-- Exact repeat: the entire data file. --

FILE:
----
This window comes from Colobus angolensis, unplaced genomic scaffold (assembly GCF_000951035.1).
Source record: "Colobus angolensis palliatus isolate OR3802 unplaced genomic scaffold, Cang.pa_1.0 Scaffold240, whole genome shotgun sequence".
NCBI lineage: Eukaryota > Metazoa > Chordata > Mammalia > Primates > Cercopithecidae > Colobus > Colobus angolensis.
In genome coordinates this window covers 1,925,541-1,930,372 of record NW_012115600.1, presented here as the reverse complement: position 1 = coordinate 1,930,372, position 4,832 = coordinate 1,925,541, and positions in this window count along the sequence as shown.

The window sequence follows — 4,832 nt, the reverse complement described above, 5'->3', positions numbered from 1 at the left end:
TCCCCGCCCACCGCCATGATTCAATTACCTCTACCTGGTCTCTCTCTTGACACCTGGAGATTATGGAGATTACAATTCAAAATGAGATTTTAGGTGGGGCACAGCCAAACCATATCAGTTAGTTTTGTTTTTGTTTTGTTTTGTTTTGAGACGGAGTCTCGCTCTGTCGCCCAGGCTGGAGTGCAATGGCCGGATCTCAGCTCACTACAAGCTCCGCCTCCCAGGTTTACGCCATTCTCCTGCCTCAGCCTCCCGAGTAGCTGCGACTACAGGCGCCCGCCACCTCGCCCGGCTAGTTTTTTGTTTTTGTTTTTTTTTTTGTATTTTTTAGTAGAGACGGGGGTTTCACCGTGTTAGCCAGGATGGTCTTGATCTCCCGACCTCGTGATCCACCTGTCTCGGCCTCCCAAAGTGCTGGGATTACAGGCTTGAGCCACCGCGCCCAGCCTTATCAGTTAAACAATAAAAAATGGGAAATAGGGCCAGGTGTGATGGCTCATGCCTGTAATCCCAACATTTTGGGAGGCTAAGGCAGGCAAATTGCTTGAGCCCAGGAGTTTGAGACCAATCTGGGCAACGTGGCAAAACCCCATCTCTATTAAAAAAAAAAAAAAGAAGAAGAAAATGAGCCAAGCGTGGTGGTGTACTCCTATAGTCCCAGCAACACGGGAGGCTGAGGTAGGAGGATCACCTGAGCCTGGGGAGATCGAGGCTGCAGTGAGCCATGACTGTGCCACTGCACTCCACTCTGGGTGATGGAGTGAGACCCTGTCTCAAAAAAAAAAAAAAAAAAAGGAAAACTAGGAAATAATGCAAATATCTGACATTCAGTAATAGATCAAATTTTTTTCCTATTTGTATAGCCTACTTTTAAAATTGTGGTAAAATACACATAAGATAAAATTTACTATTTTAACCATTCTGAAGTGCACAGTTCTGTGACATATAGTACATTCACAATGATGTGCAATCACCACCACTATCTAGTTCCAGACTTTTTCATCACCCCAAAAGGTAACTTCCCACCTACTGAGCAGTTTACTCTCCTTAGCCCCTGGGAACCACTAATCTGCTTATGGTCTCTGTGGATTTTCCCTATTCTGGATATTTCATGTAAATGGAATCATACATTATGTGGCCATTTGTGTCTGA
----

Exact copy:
This window comes from Colobus angolensis, unplaced genomic scaffold (assembly GCF_000951035.1).
Source record: "Colobus angolensis palliatus isolate OR3802 unplaced genomic scaffold, Cang.pa_1.0 Scaffold240, whole genome shotgun sequence".
NCBI lineage: Eukaryota > Metazoa > Chordata > Mammalia > Primates > Cercopithecidae > Colobus > Colobus angolensis.
In genome coordinates this window covers 1,925,541-1,930,372 of record NW_012115600.1, presented here as the reverse complement: position 1 = coordinate 1,930,372, position 4,832 = coordinate 1,925,541, and positions in this window count along the sequence as shown.

The window sequence follows — 4,832 nt, the reverse complement described above, 5'->3', positions numbered from 1 at the left end:
TCCCCGCCCACCGCCATGATTCAATTACCTCTACCTGGTCTCTCTCTTGACACCTGGAGATTATGGAGATTACAATTCAAAATGAGATTTTAGGTGGGGCACAGCCAAACCATATCAGTTAGTTTTGTTTTTGTTTTGTTTTGTTTTGAGACGGAGTCTCGCTCTGTCGCCCAGGCTGGAGTGCAATGGCCGGATCTCAGCTCACTACAAGCTCCGCCTCCCAGGTTTACGCCATTCTCCTGCCTCAGCCTCCCGAGTAGCTGCGACTACAGGCGCCCGCCACCTCGCCCGGCTAGTTTTTTGTTTTTGTTTTTTTTTTTGTATTTTTTAGTAGAGACGGGGGTTTCACCGTGTTAGCCAGGATGGTCTTGATCTCCCGACCTCGTGATCCACCTGTCTCGGCCTCCCAAAGTGCTGGGATTACAGGCTTGAGCCACCGCGCCCAGCCTTATCAGTTAAACAATAAAAAATGGGAAATAGGGCCAGGTGTGATGGCTCATGCCTGTAATCCCAACATTTTGGGAGGCTAAGGCAGGCAAATTGCTTGAGCCCAGGAGTTTGAGACCAATCTGGGCAACGTGGCAAAACCCCATCTCTATTAAAAAAAAAAAAAAGAAGAAGAAAATGAGCCAAGCGTGGTGGTGTACTCCTATAGTCCCAGCAACACGGGAGGCTGAGGTAGGAGGATCACCTGAGCCTGGGGAGATCGAGGCTGCAGTGAGCCATGACTGTGCCACTGCACTCCACTCTGGGTGATGGAGTGAGACCCTGTCTCAAAAAAAAAAAAAAAAAAAGGAAAACTAGGAAATAATGCAAATATCTGACATTCAGTAATAGATCAAATTTTTTTCCTATTTGTATAGCCTACTTTTAAAATTGTGGTAAAATACACATAAGATAAAATTTACTATTTTAACCATTCTGAAGTGCACAGTTCTGTGACATATAGTACATTCACAATGATGTGCAATCACCACCACTATCTAGTTCCAGACTTTTTCATCACCCCAAAAGGTAACTTCCCACCTACTGAGCAGTTTACTCTCCTTAGCCCCTGGGAACCACTAATCTGCTTATGGTCTCTGTGGATTTTCCCTATTCTGGATATTTCATGTAAATGGAATCATACATTATGTGGCCATTTGTGTCTGA